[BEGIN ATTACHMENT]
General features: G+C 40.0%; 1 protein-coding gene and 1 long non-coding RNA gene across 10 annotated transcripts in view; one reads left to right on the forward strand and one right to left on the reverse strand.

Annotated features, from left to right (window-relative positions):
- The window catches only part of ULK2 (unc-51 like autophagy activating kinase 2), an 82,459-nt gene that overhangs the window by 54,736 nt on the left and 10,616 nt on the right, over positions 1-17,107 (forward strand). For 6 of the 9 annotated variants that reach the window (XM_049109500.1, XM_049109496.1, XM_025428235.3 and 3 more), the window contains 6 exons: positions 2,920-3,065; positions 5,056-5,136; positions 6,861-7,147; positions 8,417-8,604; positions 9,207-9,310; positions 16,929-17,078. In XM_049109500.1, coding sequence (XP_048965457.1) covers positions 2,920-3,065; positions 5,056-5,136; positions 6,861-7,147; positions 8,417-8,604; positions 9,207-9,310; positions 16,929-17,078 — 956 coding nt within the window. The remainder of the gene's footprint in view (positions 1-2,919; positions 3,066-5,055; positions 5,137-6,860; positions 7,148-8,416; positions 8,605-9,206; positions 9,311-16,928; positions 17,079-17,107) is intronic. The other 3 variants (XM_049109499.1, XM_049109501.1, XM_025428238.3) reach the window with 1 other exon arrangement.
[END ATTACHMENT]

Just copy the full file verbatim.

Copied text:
General features: G+C 40.0%; 1 protein-coding gene and 1 long non-coding RNA gene across 10 annotated transcripts in view; one reads left to right on the forward strand and one right to left on the reverse strand.

Annotated features, from left to right (window-relative positions):
- The window catches only part of ULK2 (unc-51 like autophagy activating kinase 2), an 82,459-nt gene that overhangs the window by 54,736 nt on the left and 10,616 nt on the right, over positions 1-17,107 (forward strand). For 6 of the 9 annotated variants that reach the window (XM_049109500.1, XM_049109496.1, XM_025428235.3 and 3 more), the window contains 6 exons: positions 2,920-3,065; positions 5,056-5,136; positions 6,861-7,147; positions 8,417-8,604; positions 9,207-9,310; positions 16,929-17,078. In XM_049109500.1, coding sequence (XP_048965457.1) covers positions 2,920-3,065; positions 5,056-5,136; positions 6,861-7,147; positions 8,417-8,604; positions 9,207-9,310; positions 16,929-17,078 — 956 coding nt within the window. The remainder of the gene's footprint in view (positions 1-2,919; positions 3,066-5,055; positions 5,137-6,860; positions 7,148-8,416; positions 8,605-9,206; positions 9,311-16,928; positions 17,079-17,107) is intronic. The other 3 variants (XM_049109499.1, XM_049109501.1, XM_025428238.3) reach the window with 1 other exon arrangement.